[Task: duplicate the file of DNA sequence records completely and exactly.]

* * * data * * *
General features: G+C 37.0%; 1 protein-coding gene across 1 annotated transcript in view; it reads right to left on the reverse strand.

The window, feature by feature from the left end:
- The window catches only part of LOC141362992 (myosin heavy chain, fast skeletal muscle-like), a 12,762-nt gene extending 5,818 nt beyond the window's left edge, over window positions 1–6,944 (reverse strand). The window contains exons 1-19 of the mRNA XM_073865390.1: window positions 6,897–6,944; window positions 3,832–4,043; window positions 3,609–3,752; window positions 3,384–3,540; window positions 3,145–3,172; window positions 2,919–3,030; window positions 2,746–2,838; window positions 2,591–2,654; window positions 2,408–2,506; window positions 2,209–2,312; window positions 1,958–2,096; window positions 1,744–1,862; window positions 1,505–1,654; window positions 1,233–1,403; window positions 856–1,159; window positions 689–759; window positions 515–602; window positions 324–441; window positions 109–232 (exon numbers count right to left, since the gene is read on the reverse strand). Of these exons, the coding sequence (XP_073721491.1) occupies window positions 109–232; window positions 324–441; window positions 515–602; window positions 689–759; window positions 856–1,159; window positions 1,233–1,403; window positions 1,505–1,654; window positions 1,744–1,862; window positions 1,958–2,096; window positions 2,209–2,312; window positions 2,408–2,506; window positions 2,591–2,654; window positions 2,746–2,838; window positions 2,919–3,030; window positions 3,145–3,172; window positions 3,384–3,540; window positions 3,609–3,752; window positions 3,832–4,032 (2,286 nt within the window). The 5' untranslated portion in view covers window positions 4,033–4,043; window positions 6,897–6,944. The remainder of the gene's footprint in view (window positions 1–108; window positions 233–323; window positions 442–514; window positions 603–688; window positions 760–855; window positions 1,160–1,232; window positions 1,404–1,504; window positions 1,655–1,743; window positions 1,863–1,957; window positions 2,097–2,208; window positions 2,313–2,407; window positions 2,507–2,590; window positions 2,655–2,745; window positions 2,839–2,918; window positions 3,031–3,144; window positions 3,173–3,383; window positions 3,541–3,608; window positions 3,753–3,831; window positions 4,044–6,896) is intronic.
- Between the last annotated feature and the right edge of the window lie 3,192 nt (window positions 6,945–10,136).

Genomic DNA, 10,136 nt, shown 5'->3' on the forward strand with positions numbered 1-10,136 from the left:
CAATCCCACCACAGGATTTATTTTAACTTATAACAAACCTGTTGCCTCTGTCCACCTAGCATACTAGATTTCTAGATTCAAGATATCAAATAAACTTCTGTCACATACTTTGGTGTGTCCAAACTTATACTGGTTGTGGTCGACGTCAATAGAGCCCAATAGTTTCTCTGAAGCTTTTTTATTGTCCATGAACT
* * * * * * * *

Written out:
General features: G+C 37.0%; 1 protein-coding gene across 1 annotated transcript in view; it reads right to left on the reverse strand.

The window, feature by feature from the left end:
- The window catches only part of LOC141362992 (myosin heavy chain, fast skeletal muscle-like), a 12,762-nt gene extending 5,818 nt beyond the window's left edge, over window positions 1–6,944 (reverse strand). The window contains exons 1-19 of the mRNA XM_073865390.1: window positions 6,897–6,944; window positions 3,832–4,043; window positions 3,609–3,752; window positions 3,384–3,540; window positions 3,145–3,172; window positions 2,919–3,030; window positions 2,746–2,838; window positions 2,591–2,654; window positions 2,408–2,506; window positions 2,209–2,312; window positions 1,958–2,096; window positions 1,744–1,862; window positions 1,505–1,654; window positions 1,233–1,403; window positions 856–1,159; window positions 689–759; window positions 515–602; window positions 324–441; window positions 109–232 (exon numbers count right to left, since the gene is read on the reverse strand). Of these exons, the coding sequence (XP_073721491.1) occupies window positions 109–232; window positions 324–441; window positions 515–602; window positions 689–759; window positions 856–1,159; window positions 1,233–1,403; window positions 1,505–1,654; window positions 1,744–1,862; window positions 1,958–2,096; window positions 2,209–2,312; window positions 2,408–2,506; window positions 2,591–2,654; window positions 2,746–2,838; window positions 2,919–3,030; window positions 3,145–3,172; window positions 3,384–3,540; window positions 3,609–3,752; window positions 3,832–4,032 (2,286 nt within the window). The 5' untranslated portion in view covers window positions 4,033–4,043; window positions 6,897–6,944. The remainder of the gene's footprint in view (window positions 1–108; window positions 233–323; window positions 442–514; window positions 603–688; window positions 760–855; window positions 1,160–1,232; window positions 1,404–1,504; window positions 1,655–1,743; window positions 1,863–1,957; window positions 2,097–2,208; window positions 2,313–2,407; window positions 2,507–2,590; window positions 2,655–2,745; window positions 2,839–2,918; window positions 3,031–3,144; window positions 3,173–3,383; window positions 3,541–3,608; window positions 3,753–3,831; window positions 4,044–6,896) is intronic.
- Between the last annotated feature and the right edge of the window lie 3,192 nt (window positions 6,945–10,136).

Genomic DNA, 10,136 nt, shown 5'->3' on the forward strand with positions numbered 1-10,136 from the left:
CAATCCCACCACAGGATTTATTTTAACTTATAACAAACCTGTTGCCTCTGTCCACCTAGCATACTAGATTTCTAGATTCAAGATATCAAATAAACTTCTGTCACATACTTTGGTGTGTCCAAACTTATACTGGTTGTGGTCGACGTCAATAGAGCCCAATAGTTTCTCTGAAGCTTTTTTATTGTCCATGAACT